The decline in PET consumption also seems to have played out. Willett figures that the North American market grew 1% in 2010, and he expects about 2% growth this year. He doesn’t see demand recovering to its 2007 peak until 2015.

In the meantime, the market will struggle to absorb excess capacity. Observers complain that it has been too easy to flood the 9 billion-lb-per-year market with additional pounds. A new PET plant can be constructed at nearly double the size and for about half of the cost of a PET plant built just a few years earlier, Willett says.

“This is fine when it happens for a laptop PC but not when you are building a big petrochemical plant,” he says. In such a market, new plants have a big economic advantage over existing plants, even ones constructed in recent memory.

The newest of those plants is a $140 million, 950 million-lb-per-year facility that Indorama opened in 2010 in Decatur, Ala. In 2007, Eastman started up a 770 million-lb plant in Columbia, S.C., that incorporates its then-new IntegRex technology. It expanded the facility by about 385 million lb in 2008, in a project that cost $100 million.

DAK expanded its plant in Cape Fear, N.C., by 450 million lb in 2007. The company recently opened a PET recycling joint venture with Shaw Industries in Fayetteville, N.C., that can recycle 160 million lb of bottles annually.

But adding recycling capacity isn’t the same as adding virgin capacity to the PET market, DAK’s Sherlock is quick to point out. Most of the recycled bottles go into fiber applications such as carpet. In addition, recycling improves the environmental profile of PET and makes packaging companies more comfortable with choosing it over other resins.

PET producers are finally starting to show some restraint. In 2007, Italy’s Mossi & Ghisolfi announced it would build a 1.8 billion-lb PET plant in the U.S., but the firm opted instead for 400 million lb in capacity expansion split between two existing plants. “After the recession hit, the PET market went into reverse,” and the need for the new plant disappeared, says Mark Adlam, North American business director for M&G Polymers.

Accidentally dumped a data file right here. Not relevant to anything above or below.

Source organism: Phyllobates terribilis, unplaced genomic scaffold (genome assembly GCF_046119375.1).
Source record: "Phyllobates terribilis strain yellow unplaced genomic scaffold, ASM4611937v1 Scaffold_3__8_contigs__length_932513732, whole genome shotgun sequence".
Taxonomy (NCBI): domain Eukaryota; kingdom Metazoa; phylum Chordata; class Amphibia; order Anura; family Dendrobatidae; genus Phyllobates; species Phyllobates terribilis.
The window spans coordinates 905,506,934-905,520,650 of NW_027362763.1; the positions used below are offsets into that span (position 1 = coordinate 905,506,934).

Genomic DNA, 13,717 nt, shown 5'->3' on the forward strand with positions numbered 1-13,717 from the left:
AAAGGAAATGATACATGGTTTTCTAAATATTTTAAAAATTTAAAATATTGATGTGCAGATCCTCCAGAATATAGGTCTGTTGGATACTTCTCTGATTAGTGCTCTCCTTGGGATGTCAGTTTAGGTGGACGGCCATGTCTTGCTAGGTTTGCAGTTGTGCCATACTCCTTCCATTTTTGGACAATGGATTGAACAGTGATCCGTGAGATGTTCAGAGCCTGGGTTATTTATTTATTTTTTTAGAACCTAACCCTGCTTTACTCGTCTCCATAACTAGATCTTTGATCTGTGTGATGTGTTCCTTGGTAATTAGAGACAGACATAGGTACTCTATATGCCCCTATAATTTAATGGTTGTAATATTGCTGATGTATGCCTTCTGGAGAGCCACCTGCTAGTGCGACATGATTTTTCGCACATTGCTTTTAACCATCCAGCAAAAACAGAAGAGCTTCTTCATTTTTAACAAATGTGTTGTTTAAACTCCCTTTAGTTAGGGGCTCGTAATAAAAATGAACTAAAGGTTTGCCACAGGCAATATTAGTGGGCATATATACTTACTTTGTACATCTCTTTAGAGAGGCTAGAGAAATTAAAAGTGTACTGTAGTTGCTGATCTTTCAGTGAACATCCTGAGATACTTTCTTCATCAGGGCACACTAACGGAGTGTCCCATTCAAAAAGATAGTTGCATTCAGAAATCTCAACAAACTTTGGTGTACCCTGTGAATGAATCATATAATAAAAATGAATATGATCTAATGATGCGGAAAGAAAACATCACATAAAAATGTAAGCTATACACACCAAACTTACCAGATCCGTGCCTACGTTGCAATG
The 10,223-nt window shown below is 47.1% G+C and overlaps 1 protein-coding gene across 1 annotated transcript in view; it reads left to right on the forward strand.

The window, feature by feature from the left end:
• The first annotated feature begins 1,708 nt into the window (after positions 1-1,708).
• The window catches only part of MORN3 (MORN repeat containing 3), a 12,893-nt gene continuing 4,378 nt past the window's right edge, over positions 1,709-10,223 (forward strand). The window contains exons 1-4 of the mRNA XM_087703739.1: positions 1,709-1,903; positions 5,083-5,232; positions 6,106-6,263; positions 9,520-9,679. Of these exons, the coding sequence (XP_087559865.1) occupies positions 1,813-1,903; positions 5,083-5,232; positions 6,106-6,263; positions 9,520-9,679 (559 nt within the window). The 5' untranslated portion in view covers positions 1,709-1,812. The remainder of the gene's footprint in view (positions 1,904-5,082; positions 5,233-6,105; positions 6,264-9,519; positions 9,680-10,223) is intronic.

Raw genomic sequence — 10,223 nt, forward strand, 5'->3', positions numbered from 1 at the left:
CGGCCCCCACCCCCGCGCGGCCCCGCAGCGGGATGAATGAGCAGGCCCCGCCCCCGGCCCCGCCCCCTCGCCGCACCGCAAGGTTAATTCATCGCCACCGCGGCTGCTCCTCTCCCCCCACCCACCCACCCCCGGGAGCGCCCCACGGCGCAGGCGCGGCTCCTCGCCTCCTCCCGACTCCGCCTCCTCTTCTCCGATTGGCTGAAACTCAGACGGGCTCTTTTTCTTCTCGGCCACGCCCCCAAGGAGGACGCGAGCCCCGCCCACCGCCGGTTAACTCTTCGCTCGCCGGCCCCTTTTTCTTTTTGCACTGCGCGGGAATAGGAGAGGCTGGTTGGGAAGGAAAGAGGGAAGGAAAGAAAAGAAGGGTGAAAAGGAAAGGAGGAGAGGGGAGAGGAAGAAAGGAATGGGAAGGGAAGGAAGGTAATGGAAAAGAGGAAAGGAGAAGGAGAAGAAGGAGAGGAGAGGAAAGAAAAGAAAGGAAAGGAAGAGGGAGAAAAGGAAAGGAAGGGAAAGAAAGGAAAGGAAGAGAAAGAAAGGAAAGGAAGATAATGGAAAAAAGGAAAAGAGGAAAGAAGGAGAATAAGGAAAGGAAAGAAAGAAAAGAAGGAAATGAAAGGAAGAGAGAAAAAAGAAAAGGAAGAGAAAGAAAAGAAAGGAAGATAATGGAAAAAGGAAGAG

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Shifting Players
The North American polyethylene terephthalate industry will consolidate this year
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Shifting Players
The North American polyethylene terephthalate industry will consolidate this year

CMAI’s Willett doesn’t expect another large plant to be built for at least five years. The only new capacity in the works is that of private-equity-backed firm Selenis, which bought an idled polytrimethylene terephthalate plant in 2009 from Shell Chemical and Société Générale de Financement du Québec. Selenis plans to convert the plant into a relatively small PET unit.

And companies have been taking capacity out of the market. Eastman shut down 880 million lb of conventional PET capacity in 2007 and 2008. Invista also closed older PET capacity. And under bankruptcy, Wellman shuttered polyester resin and fiber capacity.

With the market saturated, large North American producers have shifted their attention to consolidation. This allows them to grow without adding capacity and at the same time eliminate competitors. With their purchases, both Indorama and DAK took out producers that were bigger than they were.

These firms’ plans for their new businesses are modest. When asked whether Indorama will shut down any of the capacity it acquired, a spokesman answers “absolutely not.” He says the company intends to boost operating rates at its newly acquired Invista facilities to 100% from 80%.

In addition, Indorama says Invista’s plant in Mexico is a big part of its acquisition rationale: A possible future expansion at that site will help it serve the Latin American market.

Observers think this round of consolidation strengthens the market. “It is a needed thing,” M&G’s Adlam says. “There were too many players in PET before, and having a consolidated industry helps. You’re left with serious players in PET, the ones that will be growing for their customers as opposed to ones that are getting ready to exit.”

CMAI’s Willett agrees. Consolidation “helps producers get back to a more sustainable business model,” he says. “But I don’t think it helps them get back to a model where they’ll mint money.”